Gliomas are the most common type of primary central nervous system tumor, accounting for about 80.7% of malignant brain tumors (1). Although the incidence of glioma is very low, only 5.47/100,000 (1), due to the high mortality rate of glioma and the large population base in China, it caused serious disease burden and economic burden to families. Therefore, exploring modifiable factors in the etiology of glioma was essential to provide substantial scientific support for primary prevention.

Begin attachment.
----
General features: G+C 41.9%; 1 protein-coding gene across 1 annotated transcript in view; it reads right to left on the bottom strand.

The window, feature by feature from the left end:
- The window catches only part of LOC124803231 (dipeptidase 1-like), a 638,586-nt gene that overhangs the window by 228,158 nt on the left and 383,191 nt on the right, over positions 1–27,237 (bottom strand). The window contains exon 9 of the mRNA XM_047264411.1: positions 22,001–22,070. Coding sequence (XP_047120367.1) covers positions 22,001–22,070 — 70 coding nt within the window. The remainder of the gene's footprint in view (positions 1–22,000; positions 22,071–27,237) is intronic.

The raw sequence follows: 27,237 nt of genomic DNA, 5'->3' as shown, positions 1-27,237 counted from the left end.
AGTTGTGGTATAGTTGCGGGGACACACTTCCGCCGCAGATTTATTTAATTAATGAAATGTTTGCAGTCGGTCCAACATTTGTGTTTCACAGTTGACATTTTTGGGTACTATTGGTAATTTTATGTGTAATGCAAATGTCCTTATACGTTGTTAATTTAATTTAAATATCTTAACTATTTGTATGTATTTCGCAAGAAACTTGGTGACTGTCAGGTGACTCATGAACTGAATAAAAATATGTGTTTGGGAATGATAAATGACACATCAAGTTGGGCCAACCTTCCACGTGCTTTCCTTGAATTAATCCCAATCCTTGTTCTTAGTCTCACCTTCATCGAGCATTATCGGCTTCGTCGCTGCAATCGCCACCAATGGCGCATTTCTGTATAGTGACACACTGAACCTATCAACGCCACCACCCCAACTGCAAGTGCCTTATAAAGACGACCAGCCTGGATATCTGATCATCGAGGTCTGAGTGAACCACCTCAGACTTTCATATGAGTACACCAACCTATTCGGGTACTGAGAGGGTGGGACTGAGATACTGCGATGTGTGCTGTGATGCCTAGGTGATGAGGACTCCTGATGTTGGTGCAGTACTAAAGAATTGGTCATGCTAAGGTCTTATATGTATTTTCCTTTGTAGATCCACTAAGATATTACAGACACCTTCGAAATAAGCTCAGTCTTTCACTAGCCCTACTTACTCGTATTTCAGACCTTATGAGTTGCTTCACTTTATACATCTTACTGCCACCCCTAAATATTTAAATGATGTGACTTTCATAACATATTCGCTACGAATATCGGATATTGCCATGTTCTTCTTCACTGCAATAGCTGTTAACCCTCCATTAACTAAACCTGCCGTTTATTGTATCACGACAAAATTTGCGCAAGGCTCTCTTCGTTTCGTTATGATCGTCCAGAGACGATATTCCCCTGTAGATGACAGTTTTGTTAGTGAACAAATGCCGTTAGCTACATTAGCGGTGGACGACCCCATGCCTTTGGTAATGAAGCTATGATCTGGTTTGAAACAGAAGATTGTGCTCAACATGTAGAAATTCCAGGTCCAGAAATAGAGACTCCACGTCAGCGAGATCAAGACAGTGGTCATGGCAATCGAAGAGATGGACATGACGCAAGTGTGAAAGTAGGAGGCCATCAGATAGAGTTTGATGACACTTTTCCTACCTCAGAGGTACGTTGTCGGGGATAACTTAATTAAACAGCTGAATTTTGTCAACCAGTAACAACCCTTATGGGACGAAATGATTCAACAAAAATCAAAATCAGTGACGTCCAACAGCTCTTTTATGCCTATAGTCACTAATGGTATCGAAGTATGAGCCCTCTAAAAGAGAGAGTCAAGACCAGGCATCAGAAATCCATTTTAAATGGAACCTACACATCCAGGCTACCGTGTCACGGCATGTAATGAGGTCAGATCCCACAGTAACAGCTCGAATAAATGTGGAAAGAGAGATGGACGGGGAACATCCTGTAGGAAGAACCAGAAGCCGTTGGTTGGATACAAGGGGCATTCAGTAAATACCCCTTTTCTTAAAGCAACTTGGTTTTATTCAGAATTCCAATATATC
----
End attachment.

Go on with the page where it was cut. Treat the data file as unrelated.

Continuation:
Compared with other cancers, the etiology of gliomas was largely uncertain and complex. Although gliomas have long been reported to be related to head trauma (2), allergies (3), use of mobile phones (4), and occupational exposure (5). Ionizing radiation was still the only apparent environmental risk factor (6). In recent years, the relationship between diet and glioma has attracted more and more attention (7). Existing studies have found that dietary patterns (8), food groups (9), and nutrients (10) all had certain effects against gliomas. In particular, the vitamins and phytochemicals in these foods had certain antioxidant effects, protecting healthy tissues from oxidative stress-induced damage and inhibiting the occurrence and development of glioma (7, 11–13). However, previous studies on diet and glioma ignored minerals with similar effects. These elements also played an antioxidant (14), anti-inflammatory (15), and anti-tumor (16) effect on the body. Therefore, several common minerals, such as calcium (Ca), iron (Fe), and zinc (Zn), may also affect gliomas. Yekta et al. found a significant negative association between dietary Ca intake and glioma (OR = 0.23, 95% CI: 0.08–0.65) in an Iranian hospital-based case-control study (17). This association was also found in the San Francisco Bay Area Adult Glioma Study but was only significant in women (18). Chen et al. also found that the consumption of intracellular Ca ions affected the abnormal growth of C6 glioma cells by affecting the signal transduction of the endoplasmic reticulum (19). Studies on Fe and gliomas had similar findings. Ward et al. followed up for 14.1 years in a European prospective cohort study to explore the effect of meat and heme Fe on gliomas but found no association between them [Hazard ratio (HR) = 0.96, 95% CI: 0.73–1.26] (20). However, in vivo exposure, a higher concentration of toenail Fe was found to have a protective effect against gliomas (OR = 0.42, 95% CI: 0.19–0.95) (21). Although cell experiments found that low Zn can inhibit the cell growth of rat glioma C6 cells (22), Dimitropoulou et al. did not find any significant association between dietary Zn and glioma in the nutritional epidemiological study (23). The influence of magnesium (Mg) and copper (Cu) on glioma was far less than that of other elements, and their related studies mainly focused on metalloproteins. Bioinformatics studies have found differential expressions of various copper-related proteins in gliomas and normal tissues (24). The overexpression of Mg transporter 1 was also associated with the occurrence and progression of gliomas (25).